The City of DeKalb has been re-growing its post-recession General Fund reserve since FY2011, when a large reduction in force coupled with windfall revenues helped the city regain its financial footing. But are annual budget surpluses an indicator we’ve set out upon the right financial path? The latest Comprehensive Annual Financial Report (CAFR) is now available, so let’s see if we can spot the trends.
The years represented in the above chart are the fiscal years, each of which runs July 1 through June 30.
The reserve looks pretty good now, but I believe it has given city leaders the wrong idea. Read the rest of this entry
Putting together DeKalb’s pension picture has been like a forestry hide-and-seek. Facts are the trees and while facts have been examined, there’s often an underlying feeling that the ecosystem has not yet been adequately described. So I keep going back in.
One “specimen” whose significance I failed to fully appreciate earlier is the shortfall between what is collected in city property taxes and the annual required contributions to the three pension funds. Unlike the State of Illinois, DeKalb faithfully makes yearly contributions; and if the property taxes don’t cover them, the city must free up additional revenues from the General Fund.
So far, such shortages appear to have fallen exclusively on IMRF and below is a piece of that picture.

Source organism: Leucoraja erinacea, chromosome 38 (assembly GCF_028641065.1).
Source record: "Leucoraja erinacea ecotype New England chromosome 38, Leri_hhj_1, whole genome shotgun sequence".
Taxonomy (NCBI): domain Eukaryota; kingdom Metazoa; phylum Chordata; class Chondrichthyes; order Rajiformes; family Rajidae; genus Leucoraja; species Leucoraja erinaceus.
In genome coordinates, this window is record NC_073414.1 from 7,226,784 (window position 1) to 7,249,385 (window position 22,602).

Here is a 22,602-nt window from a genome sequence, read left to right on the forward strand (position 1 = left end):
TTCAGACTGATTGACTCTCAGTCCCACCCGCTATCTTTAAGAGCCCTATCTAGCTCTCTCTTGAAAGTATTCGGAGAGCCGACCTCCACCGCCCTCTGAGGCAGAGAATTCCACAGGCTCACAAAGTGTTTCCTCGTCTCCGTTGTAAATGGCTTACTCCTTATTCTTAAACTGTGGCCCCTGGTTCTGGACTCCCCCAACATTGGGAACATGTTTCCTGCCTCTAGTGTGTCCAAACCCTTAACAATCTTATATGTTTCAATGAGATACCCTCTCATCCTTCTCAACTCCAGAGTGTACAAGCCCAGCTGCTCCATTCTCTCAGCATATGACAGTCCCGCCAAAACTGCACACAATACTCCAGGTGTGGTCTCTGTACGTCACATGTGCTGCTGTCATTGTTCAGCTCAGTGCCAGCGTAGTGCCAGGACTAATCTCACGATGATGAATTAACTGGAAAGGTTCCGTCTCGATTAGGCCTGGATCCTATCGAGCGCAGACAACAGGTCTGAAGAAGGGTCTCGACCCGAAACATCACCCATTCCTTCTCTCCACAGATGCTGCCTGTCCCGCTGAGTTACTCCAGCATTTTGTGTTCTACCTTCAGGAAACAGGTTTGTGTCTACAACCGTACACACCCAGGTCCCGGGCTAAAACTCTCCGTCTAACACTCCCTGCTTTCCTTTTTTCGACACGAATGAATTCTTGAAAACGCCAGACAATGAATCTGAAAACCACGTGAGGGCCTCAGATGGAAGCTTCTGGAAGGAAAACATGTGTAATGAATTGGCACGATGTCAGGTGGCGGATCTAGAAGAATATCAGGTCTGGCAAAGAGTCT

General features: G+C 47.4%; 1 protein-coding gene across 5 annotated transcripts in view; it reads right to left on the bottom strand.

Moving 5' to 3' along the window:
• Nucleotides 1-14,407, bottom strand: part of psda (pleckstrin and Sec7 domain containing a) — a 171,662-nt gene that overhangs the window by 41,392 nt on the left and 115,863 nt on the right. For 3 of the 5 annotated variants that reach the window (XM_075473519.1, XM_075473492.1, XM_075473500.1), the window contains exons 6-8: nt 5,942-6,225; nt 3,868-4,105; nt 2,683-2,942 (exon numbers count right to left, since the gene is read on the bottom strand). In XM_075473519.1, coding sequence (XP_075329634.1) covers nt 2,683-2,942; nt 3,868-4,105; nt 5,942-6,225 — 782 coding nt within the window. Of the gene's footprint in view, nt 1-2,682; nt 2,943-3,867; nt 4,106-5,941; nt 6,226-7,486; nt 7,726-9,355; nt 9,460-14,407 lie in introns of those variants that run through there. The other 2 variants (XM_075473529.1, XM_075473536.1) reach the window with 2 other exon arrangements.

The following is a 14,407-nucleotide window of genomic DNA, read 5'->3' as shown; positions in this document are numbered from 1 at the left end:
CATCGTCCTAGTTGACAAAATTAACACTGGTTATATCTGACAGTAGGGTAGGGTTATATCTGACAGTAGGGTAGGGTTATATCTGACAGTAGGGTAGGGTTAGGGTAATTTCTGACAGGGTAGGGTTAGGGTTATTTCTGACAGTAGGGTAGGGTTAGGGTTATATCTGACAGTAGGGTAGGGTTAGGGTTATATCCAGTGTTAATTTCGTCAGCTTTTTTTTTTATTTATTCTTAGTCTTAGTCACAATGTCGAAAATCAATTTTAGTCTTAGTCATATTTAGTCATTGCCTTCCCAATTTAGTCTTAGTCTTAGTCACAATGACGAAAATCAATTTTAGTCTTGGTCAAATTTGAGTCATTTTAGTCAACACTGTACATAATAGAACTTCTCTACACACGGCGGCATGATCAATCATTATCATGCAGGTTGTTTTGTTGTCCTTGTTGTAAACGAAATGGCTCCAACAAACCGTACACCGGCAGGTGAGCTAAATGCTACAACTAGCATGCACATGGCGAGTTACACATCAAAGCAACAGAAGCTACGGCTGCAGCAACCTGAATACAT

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The Comprehensive Annual Financial Report (CAFR) includes a table called “Schedule of Funding Progress” for each pension fund that the city is responsible for. An actuary determines the fund assets and liability, and from these are calculated the percentage that the fund is funded as well as the unfunded liability in dollars. I’ve pulled numbers from three or so CAFRs to bring you 12 years’ worth* of these calculations in graphic form.
Read the rest of this entry
The appearance of “Dixon Embezzlement Serves as ‘Case Study’ on Oversight Practices” over the weekend gives me another shot at commenting on this story (now that I am out of the hospital, hopefully for a good long time). Thanks, Rockford Register Star!
First, let’s take care of the error in the story. Read the rest of this entry
…can be found here (It’s a 64-page PDF so give it a minute to load).
As an incorrigible repeat offender I could not stop myself from submitting a Freedom of Information Act (FOIA) request to obtain the following information:
1. The breakdown of the transfers so we can tell how much is going to the General Fund and how much is going to Debt Service. As you can see below, they used to break it down:
to General Fund
to Debt Service
I tried to look it up using the city budgets, but the numbers there do not add up to the sum stated in the TIF report. It might be important. Especially nowadays with EAV falling and with half of the property and sales tax increments being paid out to all the overlapping local governments as surplus, we need to keep an eye that the city can still cover its debt service payments as well. Combining the transfers as they did for FY2011, so that you can no longer tell where they went at a glance, is a step backward in transparency anyhow.
2. The reason why Joint Review Board annual meeting minutes are not routinely submitted.
3. The reason why DeKalb’s CEO doesn’t do the required CEO compliance certification.
Bonus table: Central Area TIF state and local sales tax increments:
|Fiscal Year||State Sales Tax Increment||Local Sales Tax Increment|
The sales tax increments pretty much mirror what has happened in DeKalb overall: taxable sales plunged by tens of millions in 2008-9 and have not yet climbed back to pre-crisis levels.